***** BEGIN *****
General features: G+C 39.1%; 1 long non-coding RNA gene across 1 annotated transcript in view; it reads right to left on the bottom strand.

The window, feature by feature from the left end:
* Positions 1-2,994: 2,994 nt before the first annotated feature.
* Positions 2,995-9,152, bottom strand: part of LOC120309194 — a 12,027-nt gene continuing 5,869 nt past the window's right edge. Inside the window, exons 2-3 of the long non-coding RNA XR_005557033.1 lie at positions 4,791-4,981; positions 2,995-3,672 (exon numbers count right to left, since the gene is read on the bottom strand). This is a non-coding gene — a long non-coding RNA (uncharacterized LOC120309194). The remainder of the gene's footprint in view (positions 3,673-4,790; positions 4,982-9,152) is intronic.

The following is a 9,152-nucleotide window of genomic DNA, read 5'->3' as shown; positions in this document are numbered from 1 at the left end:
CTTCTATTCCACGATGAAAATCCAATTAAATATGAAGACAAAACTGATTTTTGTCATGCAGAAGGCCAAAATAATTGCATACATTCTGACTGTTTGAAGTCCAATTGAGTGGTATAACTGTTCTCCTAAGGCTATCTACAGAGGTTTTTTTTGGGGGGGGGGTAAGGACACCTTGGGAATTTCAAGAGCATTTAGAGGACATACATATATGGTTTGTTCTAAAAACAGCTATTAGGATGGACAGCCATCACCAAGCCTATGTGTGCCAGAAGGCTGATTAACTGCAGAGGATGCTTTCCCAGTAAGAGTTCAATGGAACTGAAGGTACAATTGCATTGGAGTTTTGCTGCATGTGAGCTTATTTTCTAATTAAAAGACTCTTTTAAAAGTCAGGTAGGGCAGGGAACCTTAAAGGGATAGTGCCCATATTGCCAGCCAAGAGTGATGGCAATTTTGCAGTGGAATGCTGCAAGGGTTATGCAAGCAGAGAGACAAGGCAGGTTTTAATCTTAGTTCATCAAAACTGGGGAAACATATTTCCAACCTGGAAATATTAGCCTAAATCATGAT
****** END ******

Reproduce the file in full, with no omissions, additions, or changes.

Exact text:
General features: G+C 39.1%; 1 long non-coding RNA gene across 1 annotated transcript in view; it reads right to left on the bottom strand.

The window, feature by feature from the left end:
* Positions 1-2,994: 2,994 nt before the first annotated feature.
* Positions 2,995-9,152, bottom strand: part of LOC120309194 — a 12,027-nt gene continuing 5,869 nt past the window's right edge. Inside the window, exons 2-3 of the long non-coding RNA XR_005557033.1 lie at positions 4,791-4,981; positions 2,995-3,672 (exon numbers count right to left, since the gene is read on the bottom strand). This is a non-coding gene — a long non-coding RNA (uncharacterized LOC120309194). The remainder of the gene's footprint in view (positions 3,673-4,790; positions 4,982-9,152) is intronic.

The following is a 9,152-nucleotide window of genomic DNA, read 5'->3' as shown; positions in this document are numbered from 1 at the left end:
CTTCTATTCCACGATGAAAATCCAATTAAATATGAAGACAAAACTGATTTTTGTCATGCAGAAGGCCAAAATAATTGCATACATTCTGACTGTTTGAAGTCCAATTGAGTGGTATAACTGTTCTCCTAAGGCTATCTACAGAGGTTTTTTTTGGGGGGGGGGTAAGGACACCTTGGGAATTTCAAGAGCATTTAGAGGACATACATATATGGTTTGTTCTAAAAACAGCTATTAGGATGGACAGCCATCACCAAGCCTATGTGTGCCAGAAGGCTGATTAACTGCAGAGGATGCTTTCCCAGTAAGAGTTCAATGGAACTGAAGGTACAATTGCATTGGAGTTTTGCTGCATGTGAGCTTATTTTCTAATTAAAAGACTCTTTTAAAAGTCAGGTAGGGCAGGGAACCTTAAAGGGATAGTGCCCATATTGCCAGCCAAGAGTGATGGCAATTTTGCAGTGGAATGCTGCAAGGGTTATGCAAGCAGAGAGACAAGGCAGGTTTTAATCTTAGTTCATCAAAACTGGGGAAACATATTTCCAACCTGGAAATATTAGCCTAAATCATGAT